A randomized phase III comparison of standard-dose (60 Gy) versus high-dose (74 Gy) conformal chemoradiotherapy with or without cetuximab for stage III non-small cell lung cancer: Results on radiation dose in RTOG 0617
Reporter: Saumil Gandhi, MD PhD
The Abramson Cancer Center at the University of Pennsylvania
Ultima Vez Modificado: 7 de junio del 2013
Presenter: Jeffrey D Bradley, MD Presenter's Affiliation: Washington University School of Medicine
Lung cancer is the leading cause of cancer death in the Unite States. 75-80% of all cases are non-small cell lung cancer (NSCLC).
The standard of care for locally-advanced (Stage IIIA and IIIB) NSCLC is radiation plus chemotherapy.
For more than 30 years, nationally accepted ";standard" radiation dose is around 60 Gy based on the RTOG 7301 trial.
For patients with Stage III NSCLC, local failure rate with concurrent chemoradiaiton at these doses is approximately 80-85%.
There are prospective phase I/II studies (RTOG 0117, NCCTG 0028, and CALGB 30105) that suggest that dose escalation up to 74 Gy is feasible with concurrent chemotherapy.
Phase II data also suggest median survival times approaching 24 months with dose escalation compared to about 17 months with conventional doses.
This trial was designed to study the role of: 1) dose escalation and 2) cetuximab, EGFR monoclonal antibody in improving overall survival (OS) of stage III NSCLC patients.
The primary objective here was to compare OS of patients treated with standard dose (SD)(60 Gy) versus high-dose (HD)(74 Gy). Results of the cetuximab arms are still pending.
464 patients with Stage III NSCLC, with no supraclavicular or contralateral hilar disease, ECOG 0-1 PS and decent PFTs were randomized to either SD (60Gy) or HD (74Gy) arms prior to closure of the HD arm.
Four arms of the study are as follows:
Carbo/taxol with 60 Gy concurrent radiation
Carbo/taxol concurrent with 60 Gy + consolidation carbo/taxol and cetuximab
Carbo/taxol with 74 Gy concurrent radiation
Carbo/taxol + cetuximab concurrently with 74 Gy followed by consolidation chemotherapy
Concurrent CT included weekly paclitaxel(45 mg/m2) and carboplatin (AUC=2).
Patients randomized to cetuximab received a 400 mg/m2 loading dose on Day 1 followed by weekly doses of 250 mg/m2.
464 pts were accrued prior to closure of the HD arm in, of which 419 were eligible for analysis.
Median follow up was 17.2 months.
There were 2 grade 5 treatment-related adverse events (AEs) on the SD versus 10 on the HD arm.
Rates of Grade 3 AEs were not significantly different between the SD and HD arms (74.2% versus 78.2%, p=0.34).
There was a statistically significant difference in the local failures favoring the SD arm at 18 months (25.1% versus 34.3%, p=0.03).
There was a statistically significant difference in the local-regional failures favoring the SD arm at 18 months (35.3% versus 44%, p=0.04).
There was no statistically significant difference in distant failures between the two arms (42.4% versus 47.8%, p=0.16).
The median survival time favored the SD arm (28.7 versus 19.5 months, p=0.0007).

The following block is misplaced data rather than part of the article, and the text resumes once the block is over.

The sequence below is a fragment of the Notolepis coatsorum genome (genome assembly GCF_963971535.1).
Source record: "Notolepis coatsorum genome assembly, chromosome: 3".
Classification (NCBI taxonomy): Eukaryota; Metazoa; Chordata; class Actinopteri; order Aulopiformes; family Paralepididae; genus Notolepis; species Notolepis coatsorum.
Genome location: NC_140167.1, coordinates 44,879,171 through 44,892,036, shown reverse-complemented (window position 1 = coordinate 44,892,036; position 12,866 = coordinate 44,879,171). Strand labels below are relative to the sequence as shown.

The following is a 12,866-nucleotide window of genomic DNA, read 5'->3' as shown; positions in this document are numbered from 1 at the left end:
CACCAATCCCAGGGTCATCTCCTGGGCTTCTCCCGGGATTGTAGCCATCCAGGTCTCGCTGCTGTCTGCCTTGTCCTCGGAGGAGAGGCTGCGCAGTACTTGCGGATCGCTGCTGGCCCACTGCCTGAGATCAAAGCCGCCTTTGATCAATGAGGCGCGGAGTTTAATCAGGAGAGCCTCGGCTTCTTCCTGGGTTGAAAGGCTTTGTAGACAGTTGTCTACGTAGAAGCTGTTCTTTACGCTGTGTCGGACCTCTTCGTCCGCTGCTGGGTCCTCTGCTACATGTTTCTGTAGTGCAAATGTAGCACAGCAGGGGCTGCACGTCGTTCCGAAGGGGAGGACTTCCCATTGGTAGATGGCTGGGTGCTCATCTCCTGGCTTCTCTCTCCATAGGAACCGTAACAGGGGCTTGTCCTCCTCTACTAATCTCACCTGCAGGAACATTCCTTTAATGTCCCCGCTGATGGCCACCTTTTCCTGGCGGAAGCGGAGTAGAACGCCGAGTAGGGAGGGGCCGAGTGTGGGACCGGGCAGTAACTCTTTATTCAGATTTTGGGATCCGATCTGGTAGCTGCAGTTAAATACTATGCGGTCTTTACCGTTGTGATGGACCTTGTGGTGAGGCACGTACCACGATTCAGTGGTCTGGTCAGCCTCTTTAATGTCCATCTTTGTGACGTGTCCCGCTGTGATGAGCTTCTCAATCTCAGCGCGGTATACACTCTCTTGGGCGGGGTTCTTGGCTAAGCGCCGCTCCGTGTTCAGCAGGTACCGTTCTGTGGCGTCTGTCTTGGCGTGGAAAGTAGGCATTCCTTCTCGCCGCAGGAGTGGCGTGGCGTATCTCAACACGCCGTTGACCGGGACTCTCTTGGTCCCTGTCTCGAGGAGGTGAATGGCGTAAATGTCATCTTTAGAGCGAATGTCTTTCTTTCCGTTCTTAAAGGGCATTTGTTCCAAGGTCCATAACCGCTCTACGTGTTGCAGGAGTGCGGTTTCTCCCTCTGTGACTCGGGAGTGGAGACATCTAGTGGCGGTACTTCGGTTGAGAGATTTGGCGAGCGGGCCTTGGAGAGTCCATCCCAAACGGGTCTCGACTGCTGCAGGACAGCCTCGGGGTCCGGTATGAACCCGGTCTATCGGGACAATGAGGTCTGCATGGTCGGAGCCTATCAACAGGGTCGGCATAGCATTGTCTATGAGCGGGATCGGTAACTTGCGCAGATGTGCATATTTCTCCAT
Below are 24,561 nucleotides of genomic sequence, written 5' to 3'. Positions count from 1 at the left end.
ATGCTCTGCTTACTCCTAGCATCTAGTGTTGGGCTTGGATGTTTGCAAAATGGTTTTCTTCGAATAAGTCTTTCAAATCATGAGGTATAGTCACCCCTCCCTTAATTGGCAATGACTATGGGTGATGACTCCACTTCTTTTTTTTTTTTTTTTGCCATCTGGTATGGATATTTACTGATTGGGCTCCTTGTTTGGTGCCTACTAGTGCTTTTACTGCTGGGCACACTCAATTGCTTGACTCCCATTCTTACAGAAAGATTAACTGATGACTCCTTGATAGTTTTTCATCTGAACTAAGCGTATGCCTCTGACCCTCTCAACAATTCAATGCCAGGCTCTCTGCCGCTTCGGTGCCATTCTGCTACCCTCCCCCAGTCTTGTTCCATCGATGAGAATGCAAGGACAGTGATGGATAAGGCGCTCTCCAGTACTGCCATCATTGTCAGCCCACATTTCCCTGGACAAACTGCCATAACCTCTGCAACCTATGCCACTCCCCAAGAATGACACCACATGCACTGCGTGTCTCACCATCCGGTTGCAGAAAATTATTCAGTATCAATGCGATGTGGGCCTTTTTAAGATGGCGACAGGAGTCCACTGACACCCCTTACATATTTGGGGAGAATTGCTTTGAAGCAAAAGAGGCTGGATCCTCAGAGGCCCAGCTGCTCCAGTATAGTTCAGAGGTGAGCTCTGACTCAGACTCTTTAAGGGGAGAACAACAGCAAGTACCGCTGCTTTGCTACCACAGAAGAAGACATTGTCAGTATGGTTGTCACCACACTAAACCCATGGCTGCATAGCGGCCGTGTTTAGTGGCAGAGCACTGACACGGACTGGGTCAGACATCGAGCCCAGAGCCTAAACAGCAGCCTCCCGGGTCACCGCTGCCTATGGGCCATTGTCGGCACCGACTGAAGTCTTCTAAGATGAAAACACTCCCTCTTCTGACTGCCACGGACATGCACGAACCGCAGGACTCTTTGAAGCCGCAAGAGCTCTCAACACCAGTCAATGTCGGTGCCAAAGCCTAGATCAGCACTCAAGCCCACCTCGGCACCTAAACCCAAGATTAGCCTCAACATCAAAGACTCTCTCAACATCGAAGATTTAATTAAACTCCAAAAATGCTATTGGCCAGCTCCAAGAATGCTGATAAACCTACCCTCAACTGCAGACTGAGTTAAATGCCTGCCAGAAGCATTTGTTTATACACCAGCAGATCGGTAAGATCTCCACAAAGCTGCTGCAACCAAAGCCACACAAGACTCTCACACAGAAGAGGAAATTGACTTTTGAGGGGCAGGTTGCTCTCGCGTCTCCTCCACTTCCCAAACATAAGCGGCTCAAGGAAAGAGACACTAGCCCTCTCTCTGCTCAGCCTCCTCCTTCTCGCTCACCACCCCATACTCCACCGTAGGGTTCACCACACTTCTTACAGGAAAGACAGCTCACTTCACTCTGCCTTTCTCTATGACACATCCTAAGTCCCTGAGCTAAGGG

18 month OS rate also favored the SD arm (66.9% versus 53.9%, p=0.0007).
There was no significant difference in the primary cause of death in either arm. A majority of patients died from lung cancer on both arms (72.2% versus 73.5%)(p=0.84).
Higher radiation dose, higher esophagitis grade, greater gross tumor volume, and heart volume >5 Gy predicted for less favorable OS on multivariate analysis.
60 Gy is superior to 74 Gy in terms of OS and local-regional control for locally-advanced Stage III NSCLC.
Patients on the 74 Gy arm had a 56% higher risk of death and 37% higher risk of local failure.
Higher local failure rate on the HD arm is not sufficient to account for the difference in OS.
There is no clear reason for the poorer survival on the HD arm.
The effect of the anti-EGFR antibody (cetuximab) awaits further follow up.
This randomized phase III trial of 60 Gy versus 74 Gy with concurrent chemotherapy has produced very surprising results. The high dose arm has performed worse than the standard dose in local/regional control as well as overall survival.
The authors do not have a very good explanation for this surprising result, except that a combination of multiple factor may have led to this result.
Although Grade 3 toxicity was not statistically significant between the two groups, rates of grade 5 toxicity were higher in the high dose arm. However, this is not sufficient to explain the difference in overall survival between the two groups.
One limitation of the study is the fact that recurrences were not biopsy proven. Therefore, it is possible that the HD arm had increased rate of fibrosis, which was misclassified as a recurrence on imaging.
It is also possible that Cetuximab had an adverse interaction with the HD arm, thus accounting for worse outcomes. However, complete results of the Cetuximab arms are needed to perform this analysis.
For now, there is no evidence to support dose escalation in treatment of Stage III NSCLC patients.
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